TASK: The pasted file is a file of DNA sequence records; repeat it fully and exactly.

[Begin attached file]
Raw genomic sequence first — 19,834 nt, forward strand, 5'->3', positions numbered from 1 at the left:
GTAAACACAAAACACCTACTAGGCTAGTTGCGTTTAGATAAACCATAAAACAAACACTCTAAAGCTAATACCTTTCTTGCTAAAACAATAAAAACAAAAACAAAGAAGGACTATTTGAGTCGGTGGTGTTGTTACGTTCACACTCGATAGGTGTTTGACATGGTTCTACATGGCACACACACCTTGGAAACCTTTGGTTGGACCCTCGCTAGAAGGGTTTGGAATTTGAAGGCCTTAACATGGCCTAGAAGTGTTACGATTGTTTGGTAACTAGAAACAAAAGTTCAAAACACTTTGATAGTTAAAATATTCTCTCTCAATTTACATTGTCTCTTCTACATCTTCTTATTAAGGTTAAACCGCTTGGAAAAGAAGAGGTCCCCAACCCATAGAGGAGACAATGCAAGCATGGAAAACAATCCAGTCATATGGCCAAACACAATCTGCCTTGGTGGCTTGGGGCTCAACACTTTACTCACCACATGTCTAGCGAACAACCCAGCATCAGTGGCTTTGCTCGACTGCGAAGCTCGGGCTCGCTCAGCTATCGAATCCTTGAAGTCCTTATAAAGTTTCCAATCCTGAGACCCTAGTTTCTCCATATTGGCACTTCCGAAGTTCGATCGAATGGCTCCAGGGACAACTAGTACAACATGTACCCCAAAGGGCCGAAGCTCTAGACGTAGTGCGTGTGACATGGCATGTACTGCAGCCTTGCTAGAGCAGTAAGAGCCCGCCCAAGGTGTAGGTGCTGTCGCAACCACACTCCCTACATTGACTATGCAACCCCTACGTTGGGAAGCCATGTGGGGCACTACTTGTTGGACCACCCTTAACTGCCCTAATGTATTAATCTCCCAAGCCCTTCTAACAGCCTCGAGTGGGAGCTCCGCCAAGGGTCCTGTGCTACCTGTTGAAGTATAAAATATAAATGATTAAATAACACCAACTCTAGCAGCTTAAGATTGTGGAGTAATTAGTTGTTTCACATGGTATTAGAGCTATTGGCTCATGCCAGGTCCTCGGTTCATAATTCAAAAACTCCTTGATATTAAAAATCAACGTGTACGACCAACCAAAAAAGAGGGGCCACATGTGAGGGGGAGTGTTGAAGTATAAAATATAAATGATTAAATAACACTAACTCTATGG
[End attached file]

Raw genomic sequence first — 19,834 nt, forward strand, 5'->3', positions numbered from 1 at the left:
GTAAACACAAAACACCTACTAGGCTAGTTGCGTTTAGATAAACCATAAAACAAACACTCTAAAGCTAATACCTTTCTTGCTAAAACAATAAAAACAAAAACAAAGAAGGACTATTTGAGTCGGTGGTGTTGTTACGTTCACACTCGATAGGTGTTTGACATGGTTCTACATGGCACACACACCTTGGAAACCTTTGGTTGGACCCTCGCTAGAAGGGTTTGGAATTTGAAGGCCTTAACATGGCCTAGAAGTGTTACGATTGTTTGGTAACTAGAAACAAAAGTTCAAAACACTTTGATAGTTAAAATATTCTCTCTCAATTTACATTGTCTCTTCTACATCTTCTTATTAAGGTTAAACCGCTTGGAAAAGAAGAGGTCCCCAACCCATAGAGGAGACAATGCAAGCATGGAAAACAATCCAGTCATATGGCCAAACACAATCTGCCTTGGTGGCTTGGGGCTCAACACTTTACTCACCACATGTCTAGCGAACAACCCAGCATCAGTGGCTTTGCTCGACTGCGAAGCTCGGGCTCGCTCAGCTATCGAATCCTTGAAGTCCTTATAAAGTTTCCAATCCTGAGACCCTAGTTTCTCCATATTGGCACTTCCGAAGTTCGATCGAATGGCTCCAGGGACAACTAGTACAACATGTACCCCAAAGGGCCGAAGCTCTAGACGTAGTGCGTGTGACATGGCATGTACTGCAGCCTTGCTAGAGCAGTAAGAGCCCGCCCAAGGTGTAGGTGCTGTCGCAACCACACTCCCTACATTGACTATGCAACCCCTACGTTGGGAAGCCATGTGGGGCACTACTTGTTGGACCACCCTTAACTGCCCTAATGTATTAATCTCCCAAGCCCTTCTAACAGCCTCGAGTGGGAGCTCCGCCAAGGGTCCTGTGCTACCTGTTGAAGTATAAAATATAAATGATTAAATAACACCAACTCTAGCAGCTTAAGATTGTGGAGTAATTAGTTGTTTCACATGGTATTAGAGCTATTGGCTCATGCCAGGTCCTCGGTTCATAATTCAAAAACTCCTTGATATTAAAAATCAACGTGTACGACCAACCAAAAAAGAGGGGCCACATGTGAGGGGGAGTGTTGAAGTATAAAATATAAATGATTAAATAACACTAACTCTATGG